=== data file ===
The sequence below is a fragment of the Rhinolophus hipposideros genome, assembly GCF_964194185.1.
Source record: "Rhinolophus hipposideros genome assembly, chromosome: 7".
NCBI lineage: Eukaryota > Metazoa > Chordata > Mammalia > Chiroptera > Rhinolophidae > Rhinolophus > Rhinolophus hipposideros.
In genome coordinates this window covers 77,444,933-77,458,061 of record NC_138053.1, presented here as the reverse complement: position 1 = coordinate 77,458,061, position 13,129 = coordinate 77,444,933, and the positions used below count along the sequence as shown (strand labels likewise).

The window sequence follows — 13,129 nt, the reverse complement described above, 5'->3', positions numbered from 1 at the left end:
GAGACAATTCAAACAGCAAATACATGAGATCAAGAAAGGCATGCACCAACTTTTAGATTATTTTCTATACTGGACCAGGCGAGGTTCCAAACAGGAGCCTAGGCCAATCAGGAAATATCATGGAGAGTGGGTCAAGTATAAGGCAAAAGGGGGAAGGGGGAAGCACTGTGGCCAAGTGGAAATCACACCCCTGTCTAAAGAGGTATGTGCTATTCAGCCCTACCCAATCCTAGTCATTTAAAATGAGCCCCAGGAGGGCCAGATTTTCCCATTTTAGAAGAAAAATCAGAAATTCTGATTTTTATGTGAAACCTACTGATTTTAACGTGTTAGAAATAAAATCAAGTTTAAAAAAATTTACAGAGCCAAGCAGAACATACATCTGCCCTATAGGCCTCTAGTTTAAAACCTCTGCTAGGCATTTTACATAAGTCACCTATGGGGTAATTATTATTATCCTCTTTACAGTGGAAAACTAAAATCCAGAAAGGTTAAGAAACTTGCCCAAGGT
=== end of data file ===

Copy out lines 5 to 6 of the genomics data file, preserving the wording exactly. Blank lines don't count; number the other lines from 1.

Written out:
The window sequence follows — 13,129 nt, the reverse complement described above, 5'->3', positions numbered from 1 at the left end:
GAGACAATTCAAACAGCAAATACATGAGATCAAGAAAGGCATGCACCAACTTTTAGATTATTTTCTATACTGGACCAGGCGAGGTTCCAAACAGGAGCCTAGGCCAATCAGGAAATATCATGGAGAGTGGGTCAAGTATAAGGCAAAAGGGGGAAGGGGGAAGCACTGTGGCCAAGTGGAAATCACACCCCTGTCTAAAGAGGTATGTGCTATTCAGCCCTACCCAATCCTAGTCATTTAAAATGAGCCCCAGGAGGGCCAGATTTTCCCATTTTAGAAGAAAAATCAGAAATTCTGATTTTTATGTGAAACCTACTGATTTTAACGTGTTAGAAATAAAATCAAGTTTAAAAAAATTTACAGAGCCAAGCAGAACATACATCTGCCCTATAGGCCTCTAGTTTAAAACCTCTGCTAGGCATTTTACATAAGTCACCTATGGGGTAATTATTATTATCCTCTTTACAGTGGAAAACTAAAATCCAGAAAGGTTAAGAAACTTGCCCAAGGT